Books and Brew offers new flavor to book clubs

2/17/2017 | Chris Maza

Category: February

East Forest Park Branch Library Reference Librarian Lizzie Meier and Springfield resident Taina Rivera developed the concept for the Books and Brew book club.
Reminder Publications photo by Chris Maza

Walk around your favorite bar and you’re bound to hear conversations on a wide range of topics.





Yes, you read that right – books.

At one popular Springfield watering hole stirring debate about the latest great read is exactly what you’ll hear.

Just this January, the East Forest Park Branch Library launched Books and Brew, a one-of-a-kind club that combines the casual atmosphere, hot food and cool drinks of your local bar with the appeal of good literature.

Books and Brew is the brainchild of Springfield resident Taina Rivera and East Forest Park Branch Reference Librarian Lizzie Meier, who developed the idea from a simple conversation over the phone into a well-attended event at Nathan Bill’s Restaurant and Bar on the first Wednesday of the month at 7:30 p.m.

“I was just looking for a book and I called for information and we both just got to talking,” Rivera recalled. “It’s my first time being part of a book club. I always wanted to get one going, but I never had any connections or knew how to get it going, so I guess I’m lucky I called and talked to Lizzie when I did.”

Meier, a native of Great Barrington, explained that when she worked in that town’s library system, there was a book group aimed at younger adults that met at a local bar and in talking with Rivera she grew confident there would be interest in a similar club in Springfield.

“It was great that Taina called when she did,” Meier said.

Both Rivera and Meier saw a niche that needed to be filled – one where Millennials could gather to share their love for reading.

“It’s good for people to get out of their houses, come to the library, read books and then get together,” Rivera said.

Other book clubs, however, didn’t offer the right combination of variables to be attractive to younger adults.

First and foremost, many Millennials desire a different, more casual setting according to Rivera.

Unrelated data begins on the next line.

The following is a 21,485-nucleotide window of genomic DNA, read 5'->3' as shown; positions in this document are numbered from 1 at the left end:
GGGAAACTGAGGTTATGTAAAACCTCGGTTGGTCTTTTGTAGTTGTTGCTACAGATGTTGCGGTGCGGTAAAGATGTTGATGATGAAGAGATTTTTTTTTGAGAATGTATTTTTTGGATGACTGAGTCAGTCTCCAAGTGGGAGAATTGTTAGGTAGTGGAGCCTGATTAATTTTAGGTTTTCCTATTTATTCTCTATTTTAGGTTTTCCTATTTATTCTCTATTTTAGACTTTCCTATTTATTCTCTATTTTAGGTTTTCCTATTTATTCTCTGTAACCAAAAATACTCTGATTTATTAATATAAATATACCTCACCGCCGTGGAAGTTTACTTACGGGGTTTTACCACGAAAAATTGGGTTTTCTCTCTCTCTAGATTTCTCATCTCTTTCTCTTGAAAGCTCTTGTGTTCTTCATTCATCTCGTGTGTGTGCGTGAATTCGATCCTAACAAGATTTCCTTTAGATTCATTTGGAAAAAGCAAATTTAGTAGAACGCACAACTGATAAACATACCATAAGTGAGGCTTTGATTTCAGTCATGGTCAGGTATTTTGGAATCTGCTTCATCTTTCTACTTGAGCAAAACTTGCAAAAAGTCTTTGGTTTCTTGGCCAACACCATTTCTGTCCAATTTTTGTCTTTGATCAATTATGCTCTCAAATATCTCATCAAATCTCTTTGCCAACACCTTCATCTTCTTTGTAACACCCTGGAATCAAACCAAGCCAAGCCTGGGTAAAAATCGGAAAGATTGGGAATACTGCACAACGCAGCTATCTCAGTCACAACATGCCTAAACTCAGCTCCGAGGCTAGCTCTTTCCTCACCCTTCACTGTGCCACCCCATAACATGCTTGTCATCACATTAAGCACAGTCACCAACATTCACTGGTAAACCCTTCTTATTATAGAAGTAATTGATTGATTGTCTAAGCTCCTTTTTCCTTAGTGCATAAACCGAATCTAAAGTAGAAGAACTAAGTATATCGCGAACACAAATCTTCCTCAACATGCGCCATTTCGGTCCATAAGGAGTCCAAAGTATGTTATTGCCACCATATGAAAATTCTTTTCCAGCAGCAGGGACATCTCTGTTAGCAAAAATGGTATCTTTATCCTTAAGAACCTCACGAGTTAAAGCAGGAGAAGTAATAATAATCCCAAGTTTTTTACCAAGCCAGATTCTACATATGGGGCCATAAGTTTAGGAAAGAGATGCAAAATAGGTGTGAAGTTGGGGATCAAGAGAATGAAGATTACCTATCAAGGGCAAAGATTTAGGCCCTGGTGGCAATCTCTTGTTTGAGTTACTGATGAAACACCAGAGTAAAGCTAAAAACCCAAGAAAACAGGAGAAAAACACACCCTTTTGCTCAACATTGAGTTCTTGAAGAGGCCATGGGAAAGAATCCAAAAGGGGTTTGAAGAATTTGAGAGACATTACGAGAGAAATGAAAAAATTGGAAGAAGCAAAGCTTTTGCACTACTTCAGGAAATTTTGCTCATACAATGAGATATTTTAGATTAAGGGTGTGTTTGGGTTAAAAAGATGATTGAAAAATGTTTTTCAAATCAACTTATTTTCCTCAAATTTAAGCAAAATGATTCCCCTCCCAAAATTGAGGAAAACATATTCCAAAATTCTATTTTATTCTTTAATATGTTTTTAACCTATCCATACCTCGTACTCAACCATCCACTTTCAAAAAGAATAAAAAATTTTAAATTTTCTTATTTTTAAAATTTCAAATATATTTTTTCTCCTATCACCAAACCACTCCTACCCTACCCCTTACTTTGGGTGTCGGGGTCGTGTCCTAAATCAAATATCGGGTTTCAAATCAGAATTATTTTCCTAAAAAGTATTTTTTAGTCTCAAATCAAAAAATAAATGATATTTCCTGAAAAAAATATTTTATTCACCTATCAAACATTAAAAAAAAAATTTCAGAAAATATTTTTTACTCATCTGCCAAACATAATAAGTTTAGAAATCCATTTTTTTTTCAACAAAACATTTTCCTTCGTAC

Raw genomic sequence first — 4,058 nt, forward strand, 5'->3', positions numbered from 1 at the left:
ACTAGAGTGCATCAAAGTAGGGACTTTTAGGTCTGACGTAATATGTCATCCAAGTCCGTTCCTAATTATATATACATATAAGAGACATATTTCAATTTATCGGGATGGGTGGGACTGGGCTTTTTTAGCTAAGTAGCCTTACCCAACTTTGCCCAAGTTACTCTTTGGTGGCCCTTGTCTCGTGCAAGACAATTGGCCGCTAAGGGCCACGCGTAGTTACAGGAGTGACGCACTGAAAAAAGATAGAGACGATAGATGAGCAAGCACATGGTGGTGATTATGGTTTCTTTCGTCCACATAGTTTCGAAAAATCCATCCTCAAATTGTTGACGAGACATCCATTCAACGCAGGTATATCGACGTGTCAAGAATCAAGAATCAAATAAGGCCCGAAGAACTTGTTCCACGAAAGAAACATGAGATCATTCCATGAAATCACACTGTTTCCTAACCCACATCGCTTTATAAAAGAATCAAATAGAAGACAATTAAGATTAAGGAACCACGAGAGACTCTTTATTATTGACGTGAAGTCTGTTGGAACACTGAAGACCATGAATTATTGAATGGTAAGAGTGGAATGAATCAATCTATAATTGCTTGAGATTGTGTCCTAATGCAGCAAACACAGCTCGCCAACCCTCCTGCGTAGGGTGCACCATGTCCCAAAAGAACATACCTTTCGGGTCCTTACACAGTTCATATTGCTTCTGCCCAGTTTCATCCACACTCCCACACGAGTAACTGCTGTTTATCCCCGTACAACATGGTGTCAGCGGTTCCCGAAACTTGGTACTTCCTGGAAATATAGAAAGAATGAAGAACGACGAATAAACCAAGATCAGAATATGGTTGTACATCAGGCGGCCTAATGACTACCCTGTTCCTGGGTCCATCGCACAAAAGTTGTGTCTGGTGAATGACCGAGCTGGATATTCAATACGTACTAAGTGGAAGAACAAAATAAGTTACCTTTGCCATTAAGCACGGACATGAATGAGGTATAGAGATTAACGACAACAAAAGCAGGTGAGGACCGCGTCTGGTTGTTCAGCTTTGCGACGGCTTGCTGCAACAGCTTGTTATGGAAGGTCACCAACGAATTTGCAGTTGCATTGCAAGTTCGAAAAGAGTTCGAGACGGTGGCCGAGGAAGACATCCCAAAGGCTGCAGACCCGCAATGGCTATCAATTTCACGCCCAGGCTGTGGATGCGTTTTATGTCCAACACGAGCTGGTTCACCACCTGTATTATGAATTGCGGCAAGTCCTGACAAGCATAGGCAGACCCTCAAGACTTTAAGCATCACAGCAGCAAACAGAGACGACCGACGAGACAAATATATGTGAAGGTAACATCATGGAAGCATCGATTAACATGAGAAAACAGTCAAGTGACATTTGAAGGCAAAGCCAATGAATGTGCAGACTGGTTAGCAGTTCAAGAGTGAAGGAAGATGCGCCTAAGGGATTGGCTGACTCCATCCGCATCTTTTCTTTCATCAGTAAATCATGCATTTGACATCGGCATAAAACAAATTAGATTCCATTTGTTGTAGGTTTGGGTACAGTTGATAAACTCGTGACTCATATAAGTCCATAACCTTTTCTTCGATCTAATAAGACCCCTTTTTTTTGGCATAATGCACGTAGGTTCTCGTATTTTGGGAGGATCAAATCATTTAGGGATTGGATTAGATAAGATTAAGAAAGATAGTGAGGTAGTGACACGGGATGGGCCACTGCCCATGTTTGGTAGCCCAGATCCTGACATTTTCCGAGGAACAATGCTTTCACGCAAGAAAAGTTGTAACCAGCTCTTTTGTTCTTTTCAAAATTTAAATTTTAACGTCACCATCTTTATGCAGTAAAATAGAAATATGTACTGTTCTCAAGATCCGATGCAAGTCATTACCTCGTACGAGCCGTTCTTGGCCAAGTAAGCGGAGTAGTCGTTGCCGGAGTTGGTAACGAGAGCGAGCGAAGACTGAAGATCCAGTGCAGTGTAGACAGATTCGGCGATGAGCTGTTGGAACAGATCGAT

“Nathan Bill’s has a great atmosphere for people to have conversations and open up to each other,” she said.

“It’s true because it’s so very different from say the library,” Meier agreed. “The library is very quiet, but here it’s nice to have the background noise and the music. It’s a place where I think people can be more mellow.

“I think that’s partly why we did it. A lot of Millennials don’t see themselves hanging out in a library for an event.”

What’s more, many Millennials simply can’t attend many book clubs, as they don’t cater to working adults.

“I like that it’s later at night because I think a lot of book clubs happen earlier in the day and it’s not really possible to attend,” Meier said.

When searching for a location the pair didn’t have to look any further than right next door. Nathan Bill’s, they said, was a perfect match.

Rivera noted, “It works perfectly because they’re right next door to the library!”

In addition to its proximity, Meier said the restaurant’s staff has been “super enthusiastic and really accommodating.”

“They’ve been great. I’m new to the area, but I’ve heard that Nathan Bill’s has always been great to the community. They were highly recommended by a bunch of other librarians.”

At its first meeting, Meier and Rivera found the group had a much wider appeal than expected. While originally aiming for Millennials specifically, Books and Brew attracted people of all different ages, something both women were excited about. Rivera said she saw a great opportunity to build generational bridges.

“I think a lot of people think the older generation and younger people can’t relate, but you can,” she said. “It’s a book, and so it’s something a lot of different people can have different views on. With people of different ages and different experiences, I think we’re going to have a lot of interesting conversations”

She added, “We’re really excited to get some questions going and some controversy.”

Meier also called Books and Brew a “nice alternative” because the participants aren’t required to pay for the books. Each month, those interested in joining can visit the Springfield City Library’s online calendar ( for information on that month’s literary selection and the books can be borrowed through the East Forest Park Branch or through the C/WMARS system.

“We always pick books where there are plenty of copies in the system,” Meier said.

Copies of the next month’s book are also available at the club’s monthly meeting with your library card.

The group will discuss “Everything I Never Told You” by Celeste Ng on March 1 and “Modern Romance” by Aziz Ansari on April 5.

Meier and Rivera compiled the initial list of possible books and the group voted on which they would read during first three months. After the vote resulted in a four-way tie, Library Commissioner David Maynard, who stopped by to say hello after hearing about the group earlier that evening, randomly drew the three winners. How books will be chosen in the future is still up in the air, Meier explained.

“We went back and forth for a couple of months to choose the books,” she said. “I think we’ll have to reevaluate what we do in the future. We’ll see what people are interested in. If they are happy with our choices we can keep picking, but people are always welcome to make suggestions.”

For more information on Books and Brew, call Meier at the East Forest Park Branch Library at 263-6836 or email her at

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